A boy and a giraffe call themselves twins though they look nothing alike, and in the pages that follow, it’s easy to see why. They sport identical bow ties (“Sometimes our friends can’t tell us apart,” says the boy), share a bunk bed, and enjoy a lot of activities together, even if “we like to do them differently.” The boy dresses up as a cardboard box robot for Halloween, while the giraffe goes as a tall bedsheet ghost; the boy eats fresh greens from a salad bowl as the giraffe munches them right off the tree. Sometimes the twins hit a rough patch (“When we have a disagreement, it might last all afternoon”), but they always make up after a break. They form a great team, after all, and they cherish “knowing there’s someone who’s just like you.” The vignette cartoons are emotionally direct and sweet, rendering the two protagonists with eager eyes and openhearted smiles. Debuting author Ciccotello notes that he’s the father of fraternal twins, but his story will be equally relevant to any child who is lucky to have a close sibling or an unrelated soulmate. Ages 2–6. (Aug.)
The vignette cartoons are emotionally direct and sweet, rendering the two protagonists with eager eyes and openhearted smiles. . .Equally relevant to any child who is lucky to have a close sibling or an unrelated soulmate.” —Publishers Weekly
“The text is clear, brief, and concise, perfect for young listeners. The illustrations are happy, bright, and comical, perfectly mirroring the story line laid out in text.. . .A fun and amusing picture book celebration of twinhood, great for one-on-one or small group sharing.” —School Library Journal
PreS-Gr 1—A young boy and his fraternal twin, a giraffe, take readers through a day in their lives, depicting the high points and a few low ones. Being a twin is great for many reasons—always having a playmate, playing duets on piano, and having someone to talk to. Sometimes twins enjoy the same activities, but do them in different ways, like the way they build snowmen, dance, or enjoy a salad. Other times, twins disagree and argue, or even get into big fights. Those times are never fun, but the good thing is… twins never stay angry for long and they know that, in the end, they always have each other. Having a sibling comes with its share of pleasures and annoyances, and having a twin makes can make those experiences even more unique. The text is clear, brief, and concise, perfect for young listeners. The illustrations are happy, bright, and comical, perfectly mirroring the story line laid out in text. VERDICT A fun and amusing picture book celebration of twinhood, great for one-on-one or small group sharing.—Amy Shepherd, St. Anne's Episcopal School, Middleton, DE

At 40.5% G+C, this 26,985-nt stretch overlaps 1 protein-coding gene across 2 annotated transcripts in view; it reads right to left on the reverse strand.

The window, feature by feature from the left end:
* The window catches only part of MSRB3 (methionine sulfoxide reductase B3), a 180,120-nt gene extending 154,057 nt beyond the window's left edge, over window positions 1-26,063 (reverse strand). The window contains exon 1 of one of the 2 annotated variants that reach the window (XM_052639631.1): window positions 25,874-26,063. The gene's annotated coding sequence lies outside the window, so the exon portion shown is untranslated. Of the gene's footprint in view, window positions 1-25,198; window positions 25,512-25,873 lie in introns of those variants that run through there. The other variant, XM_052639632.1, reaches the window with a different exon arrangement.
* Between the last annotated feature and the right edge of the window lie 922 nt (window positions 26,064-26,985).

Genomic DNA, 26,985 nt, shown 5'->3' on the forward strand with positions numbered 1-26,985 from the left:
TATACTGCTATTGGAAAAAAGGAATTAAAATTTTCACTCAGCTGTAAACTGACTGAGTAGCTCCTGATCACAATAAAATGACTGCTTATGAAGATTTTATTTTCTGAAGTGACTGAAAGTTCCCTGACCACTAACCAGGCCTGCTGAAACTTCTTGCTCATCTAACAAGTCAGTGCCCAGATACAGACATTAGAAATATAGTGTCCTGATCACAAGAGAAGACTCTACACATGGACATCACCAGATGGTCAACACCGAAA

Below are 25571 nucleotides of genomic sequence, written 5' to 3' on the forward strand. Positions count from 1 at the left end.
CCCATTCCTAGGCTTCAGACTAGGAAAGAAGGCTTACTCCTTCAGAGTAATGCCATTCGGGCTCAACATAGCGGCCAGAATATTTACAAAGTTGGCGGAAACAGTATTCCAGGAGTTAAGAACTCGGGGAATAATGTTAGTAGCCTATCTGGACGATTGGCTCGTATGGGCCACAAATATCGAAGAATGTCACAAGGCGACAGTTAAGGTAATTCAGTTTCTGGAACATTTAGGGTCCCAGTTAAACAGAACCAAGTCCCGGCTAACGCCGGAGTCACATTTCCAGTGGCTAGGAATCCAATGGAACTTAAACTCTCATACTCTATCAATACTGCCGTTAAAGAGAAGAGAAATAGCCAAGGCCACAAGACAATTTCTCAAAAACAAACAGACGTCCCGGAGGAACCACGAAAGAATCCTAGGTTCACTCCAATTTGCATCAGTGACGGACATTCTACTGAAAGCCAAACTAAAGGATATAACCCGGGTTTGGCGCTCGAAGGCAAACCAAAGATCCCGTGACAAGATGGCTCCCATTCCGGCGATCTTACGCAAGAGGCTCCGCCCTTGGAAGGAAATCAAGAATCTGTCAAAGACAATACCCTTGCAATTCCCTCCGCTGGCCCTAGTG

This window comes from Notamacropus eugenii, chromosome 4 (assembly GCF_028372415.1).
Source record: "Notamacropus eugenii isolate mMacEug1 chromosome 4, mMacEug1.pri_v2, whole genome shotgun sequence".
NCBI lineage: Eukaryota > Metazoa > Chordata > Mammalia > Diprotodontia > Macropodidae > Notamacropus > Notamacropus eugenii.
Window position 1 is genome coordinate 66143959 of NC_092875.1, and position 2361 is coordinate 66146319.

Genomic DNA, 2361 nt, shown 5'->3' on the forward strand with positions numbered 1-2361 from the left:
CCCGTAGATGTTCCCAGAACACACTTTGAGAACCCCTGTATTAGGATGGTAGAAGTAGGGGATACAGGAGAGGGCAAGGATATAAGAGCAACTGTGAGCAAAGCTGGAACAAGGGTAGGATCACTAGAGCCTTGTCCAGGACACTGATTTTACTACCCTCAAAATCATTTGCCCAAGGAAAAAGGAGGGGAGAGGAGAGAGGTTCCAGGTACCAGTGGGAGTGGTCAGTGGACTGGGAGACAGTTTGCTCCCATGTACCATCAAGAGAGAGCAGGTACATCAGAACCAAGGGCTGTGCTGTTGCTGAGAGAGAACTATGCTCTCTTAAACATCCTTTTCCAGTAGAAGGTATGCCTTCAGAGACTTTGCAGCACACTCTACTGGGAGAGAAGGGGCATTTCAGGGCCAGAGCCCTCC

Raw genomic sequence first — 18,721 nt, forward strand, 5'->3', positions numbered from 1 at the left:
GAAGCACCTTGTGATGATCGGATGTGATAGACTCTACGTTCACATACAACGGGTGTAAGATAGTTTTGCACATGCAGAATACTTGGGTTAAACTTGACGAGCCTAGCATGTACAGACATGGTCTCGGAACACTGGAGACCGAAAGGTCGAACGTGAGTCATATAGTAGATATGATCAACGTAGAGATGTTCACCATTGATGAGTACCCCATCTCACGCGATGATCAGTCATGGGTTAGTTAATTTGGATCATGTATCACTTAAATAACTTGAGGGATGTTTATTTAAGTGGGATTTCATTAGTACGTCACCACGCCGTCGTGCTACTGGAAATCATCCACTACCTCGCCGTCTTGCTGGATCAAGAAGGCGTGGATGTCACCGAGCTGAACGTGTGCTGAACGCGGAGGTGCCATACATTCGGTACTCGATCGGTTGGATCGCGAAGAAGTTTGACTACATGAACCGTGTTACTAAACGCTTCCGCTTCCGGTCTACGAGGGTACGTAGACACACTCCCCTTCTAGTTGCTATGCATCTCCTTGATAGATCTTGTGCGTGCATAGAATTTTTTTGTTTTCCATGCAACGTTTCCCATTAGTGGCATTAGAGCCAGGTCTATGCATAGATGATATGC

A human child and a giraffe share the ups and downs of being twins.
"Being a twin is great. / Sometimes our friends can't tell us apart." The giraffe and the preschool-age child smile at each other, wearing matching green bowties. Each has a constant "pal" for games that require two. They enjoy the same activities, "but we like to do them differently"; the giraffe's trike and snowman look quite different than the child's. Being twins isn't always fun. Sometimes they disagree and fight. Sometimes they "just need to be apart for a while." But never for long. They know how to compromise, and they realize that they are better together than apart. This simple story pairs easy-to-read sentences with figures placed on generous white backgrounds, eventually culminating in full-color spreads at the end, when the two have gotten over their feud and come together again. The twins are eminently likable characters, and their constant use of "we" is endearing. As for the fact of their obvious differences—one is, well, a giraffe, and the other is a brown-skinned child wearing an Afro—readers will find it either hilarious or perplexing; some may take issue with the equation of a black-presenting child with an animal.
Readers most likely to appreciate both the story and the joke are probably those who are twins themselves. (Picture book. 2-7)